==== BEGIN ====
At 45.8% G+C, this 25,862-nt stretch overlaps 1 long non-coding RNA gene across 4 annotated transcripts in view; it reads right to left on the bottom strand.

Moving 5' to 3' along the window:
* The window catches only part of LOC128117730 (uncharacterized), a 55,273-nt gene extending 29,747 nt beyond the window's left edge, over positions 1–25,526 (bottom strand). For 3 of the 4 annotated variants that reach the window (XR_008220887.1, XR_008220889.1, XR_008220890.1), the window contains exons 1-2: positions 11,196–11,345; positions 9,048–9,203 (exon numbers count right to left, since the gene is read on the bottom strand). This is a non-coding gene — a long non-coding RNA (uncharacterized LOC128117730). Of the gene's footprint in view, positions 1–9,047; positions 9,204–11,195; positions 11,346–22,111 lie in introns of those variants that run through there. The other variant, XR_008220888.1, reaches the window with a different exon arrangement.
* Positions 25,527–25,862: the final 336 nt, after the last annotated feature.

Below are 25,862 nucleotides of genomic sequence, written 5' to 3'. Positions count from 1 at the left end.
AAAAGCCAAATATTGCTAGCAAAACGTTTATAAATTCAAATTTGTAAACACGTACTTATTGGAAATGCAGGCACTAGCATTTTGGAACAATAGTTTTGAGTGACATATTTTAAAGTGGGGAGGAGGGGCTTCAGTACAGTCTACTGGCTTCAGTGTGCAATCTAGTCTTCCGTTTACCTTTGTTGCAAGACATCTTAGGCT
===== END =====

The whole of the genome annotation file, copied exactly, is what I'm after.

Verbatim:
At 45.8% G+C, this 25,862-nt stretch overlaps 1 long non-coding RNA gene across 4 annotated transcripts in view; it reads right to left on the bottom strand.

Moving 5' to 3' along the window:
* The window catches only part of LOC128117730 (uncharacterized), a 55,273-nt gene extending 29,747 nt beyond the window's left edge, over positions 1–25,526 (bottom strand). For 3 of the 4 annotated variants that reach the window (XR_008220887.1, XR_008220889.1, XR_008220890.1), the window contains exons 1-2: positions 11,196–11,345; positions 9,048–9,203 (exon numbers count right to left, since the gene is read on the bottom strand). This is a non-coding gene — a long non-coding RNA (uncharacterized LOC128117730). Of the gene's footprint in view, positions 1–9,047; positions 9,204–11,195; positions 11,346–22,111 lie in introns of those variants that run through there. The other variant, XR_008220888.1, reaches the window with a different exon arrangement.
* Positions 25,527–25,862: the final 336 nt, after the last annotated feature.

Below are 25,862 nucleotides of genomic sequence, written 5' to 3'. Positions count from 1 at the left end.
AAAAGCCAAATATTGCTAGCAAAACGTTTATAAATTCAAATTTGTAAACACGTACTTATTGGAAATGCAGGCACTAGCATTTTGGAACAATAGTTTTGAGTGACATATTTTAAAGTGGGGAGGAGGGGCTTCAGTACAGTCTACTGGCTTCAGTGTGCAATCTAGTCTTCCGTTTACCTTTGTTGCAAGACATCTTAGGCT